Narain Karthikeyan believes that the timing of his return to F1 could not have been better, especially with the inaugural Indian Grand Prix on the horizon later this season.

The former Jordan racer - who contested just 19 rounds of the world championship before being consigned to a testing role with Williams and eventually leaving the top flight to prolong his career in other categories - has signed a one-year deal with the Hispania Racing team that propped up the grid in 2010, but insists that he is looking forward to returning.

"The opportunity came up through Dr Colin Kolles," Karthikeyan told the BBC's Hindi service,. "I've known him for a long time and, when he said this could be a good thing this year, we just took it."

The 'good thing' Karthikeyan refers to almost certainly means the forthcoming Indian GP - which will be staged on a circuit still under construction at Greater Noida, near New Delhi, in late October - and he insists that returning to F1 after three years away won't be a problem.

"It's the correct timing, I think, because we have the Indian F1 race on 30 October," he confirmed, "[Of course], I'll have to adapt to the challenges [but], having driven many cars, I'm hoping to do that very quickly, [even though F1] is completely different, from driving the car to the physical fitness levels required.

During his sojourn, Karthikeyan established himself both in sportscars - where he drove for Kolles' Audi team - and NASCAR, where he wowed the United States in the third tier Truck series, but he admits that the lure of F1 was too great to refuse, despite having been poised to re-sign for another season in America.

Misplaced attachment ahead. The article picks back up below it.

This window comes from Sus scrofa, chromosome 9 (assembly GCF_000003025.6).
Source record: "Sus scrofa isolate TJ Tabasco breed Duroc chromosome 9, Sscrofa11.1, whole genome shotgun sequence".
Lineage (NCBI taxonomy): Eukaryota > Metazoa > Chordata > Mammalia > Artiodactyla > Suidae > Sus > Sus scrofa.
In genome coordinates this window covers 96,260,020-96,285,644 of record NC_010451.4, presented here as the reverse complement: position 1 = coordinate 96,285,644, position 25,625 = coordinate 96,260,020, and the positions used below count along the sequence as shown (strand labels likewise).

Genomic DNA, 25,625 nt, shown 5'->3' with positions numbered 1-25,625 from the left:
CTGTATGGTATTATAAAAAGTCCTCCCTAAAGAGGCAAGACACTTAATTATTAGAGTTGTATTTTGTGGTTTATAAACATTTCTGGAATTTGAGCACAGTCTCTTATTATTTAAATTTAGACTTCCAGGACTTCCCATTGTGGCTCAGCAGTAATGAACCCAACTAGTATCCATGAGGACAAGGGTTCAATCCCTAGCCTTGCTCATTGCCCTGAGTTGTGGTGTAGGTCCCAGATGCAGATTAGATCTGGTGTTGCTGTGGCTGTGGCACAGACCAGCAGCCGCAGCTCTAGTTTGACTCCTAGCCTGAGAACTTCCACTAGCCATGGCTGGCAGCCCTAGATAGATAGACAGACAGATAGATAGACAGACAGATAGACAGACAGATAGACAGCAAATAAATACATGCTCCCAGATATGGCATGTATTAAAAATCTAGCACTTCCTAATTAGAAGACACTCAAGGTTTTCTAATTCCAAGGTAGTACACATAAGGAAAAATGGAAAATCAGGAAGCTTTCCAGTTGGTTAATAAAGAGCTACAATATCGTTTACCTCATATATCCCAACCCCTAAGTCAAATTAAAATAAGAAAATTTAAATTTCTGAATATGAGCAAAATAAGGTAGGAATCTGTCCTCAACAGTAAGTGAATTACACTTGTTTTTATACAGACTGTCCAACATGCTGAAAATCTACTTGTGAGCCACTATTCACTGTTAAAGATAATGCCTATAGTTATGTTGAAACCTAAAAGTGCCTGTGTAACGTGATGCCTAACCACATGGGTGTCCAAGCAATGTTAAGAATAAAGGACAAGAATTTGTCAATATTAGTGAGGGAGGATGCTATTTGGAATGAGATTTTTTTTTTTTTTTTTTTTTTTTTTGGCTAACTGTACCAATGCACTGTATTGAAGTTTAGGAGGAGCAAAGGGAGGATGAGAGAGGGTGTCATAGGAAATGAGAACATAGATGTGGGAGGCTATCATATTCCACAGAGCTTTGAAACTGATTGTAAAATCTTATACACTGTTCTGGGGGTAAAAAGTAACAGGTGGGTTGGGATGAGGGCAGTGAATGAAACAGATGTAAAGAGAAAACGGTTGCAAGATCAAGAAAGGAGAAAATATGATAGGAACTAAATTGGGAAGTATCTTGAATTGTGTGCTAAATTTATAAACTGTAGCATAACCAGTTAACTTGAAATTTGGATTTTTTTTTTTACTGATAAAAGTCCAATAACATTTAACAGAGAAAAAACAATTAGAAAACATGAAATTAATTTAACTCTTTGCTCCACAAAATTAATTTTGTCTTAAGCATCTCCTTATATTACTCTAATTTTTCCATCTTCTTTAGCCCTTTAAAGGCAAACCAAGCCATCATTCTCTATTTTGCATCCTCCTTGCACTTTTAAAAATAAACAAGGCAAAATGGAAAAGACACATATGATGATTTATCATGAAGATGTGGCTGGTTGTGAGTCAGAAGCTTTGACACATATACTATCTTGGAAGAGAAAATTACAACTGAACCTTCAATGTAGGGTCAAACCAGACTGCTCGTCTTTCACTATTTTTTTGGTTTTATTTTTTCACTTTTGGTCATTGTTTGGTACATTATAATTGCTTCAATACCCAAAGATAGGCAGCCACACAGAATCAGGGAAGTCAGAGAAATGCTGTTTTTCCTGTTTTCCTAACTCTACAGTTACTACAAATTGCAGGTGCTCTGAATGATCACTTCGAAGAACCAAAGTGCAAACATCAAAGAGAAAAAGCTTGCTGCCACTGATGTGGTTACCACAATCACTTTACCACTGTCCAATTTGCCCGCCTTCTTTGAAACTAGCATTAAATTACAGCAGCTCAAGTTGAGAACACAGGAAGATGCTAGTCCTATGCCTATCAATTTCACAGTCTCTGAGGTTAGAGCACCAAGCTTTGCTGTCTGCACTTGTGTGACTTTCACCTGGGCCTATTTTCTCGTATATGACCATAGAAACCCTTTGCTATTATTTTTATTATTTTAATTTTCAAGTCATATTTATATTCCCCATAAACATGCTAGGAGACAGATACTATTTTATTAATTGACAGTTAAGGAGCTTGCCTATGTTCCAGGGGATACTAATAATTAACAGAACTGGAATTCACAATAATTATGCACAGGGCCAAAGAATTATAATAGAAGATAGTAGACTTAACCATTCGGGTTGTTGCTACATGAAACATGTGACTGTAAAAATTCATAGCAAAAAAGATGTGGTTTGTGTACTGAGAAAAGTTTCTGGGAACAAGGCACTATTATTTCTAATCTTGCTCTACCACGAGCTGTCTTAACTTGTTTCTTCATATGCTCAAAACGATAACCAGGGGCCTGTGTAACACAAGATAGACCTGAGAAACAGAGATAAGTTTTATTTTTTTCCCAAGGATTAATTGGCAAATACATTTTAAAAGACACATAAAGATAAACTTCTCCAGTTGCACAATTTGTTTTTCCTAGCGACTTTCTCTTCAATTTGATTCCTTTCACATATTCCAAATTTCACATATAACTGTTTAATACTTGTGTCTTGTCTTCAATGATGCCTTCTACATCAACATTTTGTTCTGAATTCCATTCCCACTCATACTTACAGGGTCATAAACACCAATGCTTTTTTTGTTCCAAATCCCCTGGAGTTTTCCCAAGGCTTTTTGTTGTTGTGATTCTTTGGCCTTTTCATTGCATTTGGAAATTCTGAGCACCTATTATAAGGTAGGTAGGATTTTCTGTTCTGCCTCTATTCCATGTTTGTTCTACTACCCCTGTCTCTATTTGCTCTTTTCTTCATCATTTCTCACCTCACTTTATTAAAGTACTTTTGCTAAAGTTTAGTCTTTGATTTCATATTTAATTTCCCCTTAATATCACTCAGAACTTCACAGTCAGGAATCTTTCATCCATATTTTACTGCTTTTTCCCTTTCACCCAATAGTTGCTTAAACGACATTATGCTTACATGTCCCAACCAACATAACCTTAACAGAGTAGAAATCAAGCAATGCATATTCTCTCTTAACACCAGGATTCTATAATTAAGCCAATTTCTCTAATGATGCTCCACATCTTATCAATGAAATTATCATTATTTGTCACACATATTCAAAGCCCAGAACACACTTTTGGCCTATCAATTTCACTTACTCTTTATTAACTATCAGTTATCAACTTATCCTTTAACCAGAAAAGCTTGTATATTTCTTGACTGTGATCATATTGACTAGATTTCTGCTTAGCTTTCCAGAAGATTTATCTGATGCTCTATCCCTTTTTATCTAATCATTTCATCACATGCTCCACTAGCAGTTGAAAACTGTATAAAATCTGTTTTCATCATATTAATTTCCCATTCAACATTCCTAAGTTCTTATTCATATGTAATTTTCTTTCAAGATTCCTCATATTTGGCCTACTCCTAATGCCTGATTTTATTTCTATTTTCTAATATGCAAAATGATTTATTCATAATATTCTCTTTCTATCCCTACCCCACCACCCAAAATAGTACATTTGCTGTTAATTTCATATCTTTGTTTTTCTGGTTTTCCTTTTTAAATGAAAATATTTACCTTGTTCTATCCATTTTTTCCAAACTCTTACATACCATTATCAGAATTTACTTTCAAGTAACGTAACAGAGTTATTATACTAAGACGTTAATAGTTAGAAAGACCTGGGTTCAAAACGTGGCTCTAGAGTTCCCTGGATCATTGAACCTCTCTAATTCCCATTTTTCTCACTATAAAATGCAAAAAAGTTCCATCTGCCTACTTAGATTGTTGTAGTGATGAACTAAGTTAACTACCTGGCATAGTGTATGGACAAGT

While he has been away, much has changed on the F1 landscape, not least the cars themselves but, for the Indian, some things never appear to alter.

"Speaking to other drivers, the lap times are pretty similar to 2005, 2006 and 2007," he commented, before addressing the financial side of the sport, which many believe was behind his return with the cash-strapped HRT outfit.

Despite the presence of an Indian driver on the grid at the inaugural Indian GP being expected to raise interest to even greater levels on the sub-continent, Karthikeyan is reluctant to make too many predictions for his year ahead.

"The small teams are struggling to find the money in this economic situation, but I think Hispania has a good plan with the marketing and everything, so I think it shouldn't be a problem," he ventured, no doubt hoping to succeed where countryman Karun Chandhok failed in 2010.

Chandhok graduated from GP2 by joining HRT for its inaugural season, but was dropped after just ten races. The Indian's last race coincided with the unveiling of the Jaypee Group - constructors of the Indian GP venue - as a new sponsor at HRT, and he was never reinstated as the better-funded Sakon Yamamoto partnered Bruno Senna almost to the end of the year.

Chandhok claims that he turned down the opportunity to return to HRT in order to find a better ride for 2011, while the team maintains that their 2010 partnership was severed over the driver's failure to deliver on financial promises.

While Chandhok is now facing the possibility of becoming a test driver somewhere - Team Lotus has been mentioned as a possible destination - Bernie Ecclestone's desire to have an Indian on the grid, in addition to Vijay Mallya's Force India team, appears to have been sated.

Karthikeyan, meanwhile, is hoping that he his second stab at F1 lasts a little longer than his first. While the 20-race calendar suggests that he will more than double his tally of starts - even if repeating the fortunate fourth he took in the six-car USGP in 2005 will be tougher - he has not ruled out the possibility of moving onward in coming years, especially if an Indian team comes calling.

"You never say never, and anything can happen in this sport, so we hope for the best," he concluded.



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